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Hip-Hop Fridays: Some Guys Aren't Afraid To Be Pretty In Pink by Margaret Bernstein


When rapper Cam'ron rolls into town this weekend as expected for the Black College All-Star extravaganza, he'll undoubtedly see evidence of the fashion craze he has spawned across the nation.

For more than a year, Cam'ron has fearlessly worn pink to perform his gritty lyrics. Other rappers followed suit.

And now, the shelves at local urban clothing stores are looking pinker than the Barbie aisle at Toys R Us.

Just like the preppies, guys of the hip-hop generation are sporting pink shirts this season as well as pink belts, pink baseball caps and pink throwback jerseys.

"Guys will even buy these," said Kingston Naylor, a sales associate at Next Urban Gear store in Shaker Square, gesturing to a $100 pair of women's Air Max sneakers in pink and white. "Anything pink, they'll buy it."

Some call it the "pretty boy" look. Young guys who wear it say they know it's a bold look to wear such a feminine color, but they aren't afraid to turn heads.

"It's all about what you are and how you carry yourself," explained 17-year-old Chris McMillan of Warrensville Heights High School. He likes to "accessorize" with pink.

"I'm strong in who I am. I don't care what people think. If I wear pink, it's because I think it's nice. I'm a football player."

Robert Rosenthal, owner of three Next clothing stores, said Cleveland's appetite for pink became obvious nine months ago when his customers started snapping up pink Lacoste shirts. Now, he said, urban designers from Phat Farm to Enyce have incorporated pink into their spring looks.

And tough young guys of all styles seem to be getting in the pink. Mall stores that sell sporting goods and urban grunge wear suddenly are awash in the pastel shade. Glimpsed this week at Hot Topic, a punk clothing chain in Parmatown Mall: a hot pink T-shirt reading "Tough guys wear pink."

Expect to see even more with the arrival of prom season, said Glenn Burchette, assistant manager at AJ Menswear in Randall Park Mall, where at least 15 men's suits have already been sold in shades ranging from salmon to Pepto-Bismol.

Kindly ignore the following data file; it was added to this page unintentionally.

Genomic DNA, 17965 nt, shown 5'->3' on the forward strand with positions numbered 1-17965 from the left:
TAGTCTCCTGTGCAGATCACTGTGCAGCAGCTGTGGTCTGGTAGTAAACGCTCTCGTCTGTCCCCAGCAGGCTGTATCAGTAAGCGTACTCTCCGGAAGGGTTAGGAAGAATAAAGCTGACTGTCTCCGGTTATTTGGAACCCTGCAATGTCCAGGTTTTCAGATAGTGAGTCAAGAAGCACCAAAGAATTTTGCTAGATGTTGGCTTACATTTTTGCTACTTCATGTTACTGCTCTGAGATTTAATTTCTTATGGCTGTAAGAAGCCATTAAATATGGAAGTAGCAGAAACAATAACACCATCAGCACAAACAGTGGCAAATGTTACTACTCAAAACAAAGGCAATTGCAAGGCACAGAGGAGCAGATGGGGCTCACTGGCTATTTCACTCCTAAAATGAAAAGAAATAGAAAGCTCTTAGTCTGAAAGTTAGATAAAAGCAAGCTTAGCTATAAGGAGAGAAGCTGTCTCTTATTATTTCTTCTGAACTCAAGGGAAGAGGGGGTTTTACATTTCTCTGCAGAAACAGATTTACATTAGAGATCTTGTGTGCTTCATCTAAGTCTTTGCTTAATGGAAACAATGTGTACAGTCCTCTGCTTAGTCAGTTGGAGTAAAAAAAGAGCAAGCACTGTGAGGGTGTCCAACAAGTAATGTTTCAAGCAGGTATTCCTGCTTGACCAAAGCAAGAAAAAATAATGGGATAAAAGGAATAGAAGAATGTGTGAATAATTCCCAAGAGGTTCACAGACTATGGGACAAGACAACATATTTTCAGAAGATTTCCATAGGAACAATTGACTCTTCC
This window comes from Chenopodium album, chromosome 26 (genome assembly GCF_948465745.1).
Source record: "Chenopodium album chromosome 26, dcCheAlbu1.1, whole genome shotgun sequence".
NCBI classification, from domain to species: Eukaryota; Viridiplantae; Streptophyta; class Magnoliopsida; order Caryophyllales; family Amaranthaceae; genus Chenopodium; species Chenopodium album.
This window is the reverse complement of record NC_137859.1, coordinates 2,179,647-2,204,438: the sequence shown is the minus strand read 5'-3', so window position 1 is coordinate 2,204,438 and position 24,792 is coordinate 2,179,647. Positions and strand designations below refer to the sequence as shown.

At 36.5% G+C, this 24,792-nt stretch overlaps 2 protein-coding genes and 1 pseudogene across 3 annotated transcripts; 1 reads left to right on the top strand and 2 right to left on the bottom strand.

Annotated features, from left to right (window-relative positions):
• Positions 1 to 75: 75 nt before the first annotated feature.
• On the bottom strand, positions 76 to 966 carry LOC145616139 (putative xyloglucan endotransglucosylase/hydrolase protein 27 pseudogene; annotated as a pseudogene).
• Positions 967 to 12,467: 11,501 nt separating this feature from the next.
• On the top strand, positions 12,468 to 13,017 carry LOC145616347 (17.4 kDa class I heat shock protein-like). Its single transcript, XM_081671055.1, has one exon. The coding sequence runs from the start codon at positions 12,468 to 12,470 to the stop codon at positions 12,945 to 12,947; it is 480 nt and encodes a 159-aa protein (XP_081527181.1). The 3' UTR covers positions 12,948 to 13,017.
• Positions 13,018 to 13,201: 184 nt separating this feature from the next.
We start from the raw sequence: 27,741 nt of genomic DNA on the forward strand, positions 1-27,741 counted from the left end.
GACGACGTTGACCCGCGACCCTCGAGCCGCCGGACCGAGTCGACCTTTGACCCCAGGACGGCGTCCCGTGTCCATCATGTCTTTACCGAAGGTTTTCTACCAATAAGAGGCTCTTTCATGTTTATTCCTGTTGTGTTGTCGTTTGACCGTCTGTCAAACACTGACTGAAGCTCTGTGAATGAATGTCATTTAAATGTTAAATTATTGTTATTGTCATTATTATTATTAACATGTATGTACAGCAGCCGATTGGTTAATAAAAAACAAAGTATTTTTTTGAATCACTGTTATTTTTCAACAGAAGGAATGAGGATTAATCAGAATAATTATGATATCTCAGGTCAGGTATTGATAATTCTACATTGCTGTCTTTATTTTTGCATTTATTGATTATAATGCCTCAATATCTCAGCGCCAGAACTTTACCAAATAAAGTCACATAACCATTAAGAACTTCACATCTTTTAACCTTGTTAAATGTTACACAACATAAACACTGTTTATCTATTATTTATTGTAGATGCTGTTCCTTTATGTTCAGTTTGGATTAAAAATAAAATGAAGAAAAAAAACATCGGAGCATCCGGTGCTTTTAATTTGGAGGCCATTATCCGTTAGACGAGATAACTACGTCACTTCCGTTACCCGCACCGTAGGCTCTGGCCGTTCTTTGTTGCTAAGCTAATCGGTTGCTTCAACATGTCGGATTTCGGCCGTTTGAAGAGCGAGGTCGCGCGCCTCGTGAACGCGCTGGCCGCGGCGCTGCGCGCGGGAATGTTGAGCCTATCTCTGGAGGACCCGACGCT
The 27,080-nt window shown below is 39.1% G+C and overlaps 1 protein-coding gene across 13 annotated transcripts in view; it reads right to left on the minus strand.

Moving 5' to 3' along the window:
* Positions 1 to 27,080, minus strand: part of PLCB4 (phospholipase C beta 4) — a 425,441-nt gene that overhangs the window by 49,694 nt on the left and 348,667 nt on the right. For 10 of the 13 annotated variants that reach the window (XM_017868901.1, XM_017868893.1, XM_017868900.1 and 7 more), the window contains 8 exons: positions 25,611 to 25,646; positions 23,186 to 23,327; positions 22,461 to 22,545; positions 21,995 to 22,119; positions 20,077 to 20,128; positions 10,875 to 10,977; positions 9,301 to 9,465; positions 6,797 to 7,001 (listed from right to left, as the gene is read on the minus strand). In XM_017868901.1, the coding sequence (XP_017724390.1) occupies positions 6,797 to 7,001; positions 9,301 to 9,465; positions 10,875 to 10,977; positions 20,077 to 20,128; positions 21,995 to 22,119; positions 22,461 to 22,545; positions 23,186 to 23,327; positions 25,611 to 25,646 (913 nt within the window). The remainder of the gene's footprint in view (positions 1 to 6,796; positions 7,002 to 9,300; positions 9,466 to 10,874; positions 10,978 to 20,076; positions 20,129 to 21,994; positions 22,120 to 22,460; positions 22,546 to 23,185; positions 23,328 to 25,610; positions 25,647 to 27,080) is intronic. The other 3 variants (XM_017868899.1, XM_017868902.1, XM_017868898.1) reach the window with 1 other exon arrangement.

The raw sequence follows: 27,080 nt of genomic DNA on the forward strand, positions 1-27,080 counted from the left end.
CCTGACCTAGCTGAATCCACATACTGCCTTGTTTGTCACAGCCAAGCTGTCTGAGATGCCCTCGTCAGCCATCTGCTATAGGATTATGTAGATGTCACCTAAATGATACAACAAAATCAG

It takes a brave guy to step out in a pink suit, Burchette said. "They get teased for wearing pink. It's really a woman's color."

Trumaine Smith couldn't care less about the teasing. The Warrensville Heights High senior has plans to wear a white suit with a pink vest and pink tie to his girlfriend's prom this month.

He and two of his fellow football players, McMillan and Pavel Warren, consider themselves hard-core on the football field and secure in their masculinity, and they all like wearing pink. They admit that there's been a feminizing of male hip-hop style lately: They all sport earrings in both ears and are meticulous in their grooming. Although they've been called "pretty boys," they consider it a compliment that attests to the fact that they're popular with the ladies.

Smith and his friends know there's been much talk about how to properly wear pink so as to not look effeminate. In fact, they hotly debate the topic themselves. "If I saw a dude with an all-pink velour outfit - that's soft," said McMillan.

The hip-hop nation remains divided on whether to embrace the color.

"I wouldn't wear it. Pink, it's for females," Brandon Abercrombie, 20, said adamantly. A graduate of Shaw High School in East Cleveland, he now lives near Union Avenue on Cleveland's East Side. "A man with pink on? In my neighborhood, no one wears pink."



Margaret Bernstein is a Plain Dealer reporter, where this article first appeared on May 1, 2004. Margaret Bernstein can be contacted at: mbernstein@plaind.com

2004 The Plain Dealer.


Saturday, May 8, 2004

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